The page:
Our national parks are public treasures that provide more than a window to our past or a means to preserve the natural bounty within them. They’re some of the most beautiful places on Earth, where you can rekindle your sense of awe and adventure.
Last week, I had to step off the trail I was on to let a band of bighorn sheep rams go by. It was a beautiful route. No matter which way it turned, it led through wildflowers that all but buried the mountainsides in avalanches of color. Golden eagles sailed among the summits. Patches of sun spotlighted waterfalls on the cliffs below. The world seemed in mint condition. I breathed it in deeply and felt recharged. Topped off with hope. Unbounded. And all I’d done was go for a walk in the park.
Much of the pleasure of being there lay in knowing that everything within view belonged to me — because this was Glacier National Park, a U.S. national park. We the people essentially own 58 national parks. Gifts from previous generations, these special reserves of public land encompass nearly 52 million acres of the country’s most spectacular natural settings and intact wildlife communities. They will be one of the most valuable legacies we bequeath in turn to those who follow in an increasingly crowded world.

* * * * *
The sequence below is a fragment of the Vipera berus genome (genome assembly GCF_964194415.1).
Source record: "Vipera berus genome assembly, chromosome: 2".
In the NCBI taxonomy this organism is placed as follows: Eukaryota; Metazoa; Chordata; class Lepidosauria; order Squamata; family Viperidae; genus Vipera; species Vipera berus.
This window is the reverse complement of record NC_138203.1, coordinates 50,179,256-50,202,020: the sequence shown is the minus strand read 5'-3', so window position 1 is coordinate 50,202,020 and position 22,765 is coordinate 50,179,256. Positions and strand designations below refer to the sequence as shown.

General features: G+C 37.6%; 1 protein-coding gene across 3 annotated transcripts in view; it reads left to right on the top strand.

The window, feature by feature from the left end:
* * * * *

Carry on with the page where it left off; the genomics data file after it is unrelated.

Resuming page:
People say that if something sounds too good to be true, it probably is. National parks are an exception. If you were the richest, most powerful person on Earth, nothing you could ever possess would outshine this treasury of permanently protected canyons, rivers, prairies, beaches, ancient forests and ice-sculpted summits that the most ordinary U.S. citizen inherits. There may be a more perfect expression of democracy. Offhand, I can’t think of what it would be.
When I stayed on Isle au Haut, part of Maine’s Acadia National Park, I liked to glide along the coast in a rowboat with only my thoughts and silent tendrils of fog for company. My favorite thing to do, though, was ramble the shores with my wife, showing our infant daughter the universe of creatures in a tide pool or eider ducks and gray seals out among the waves.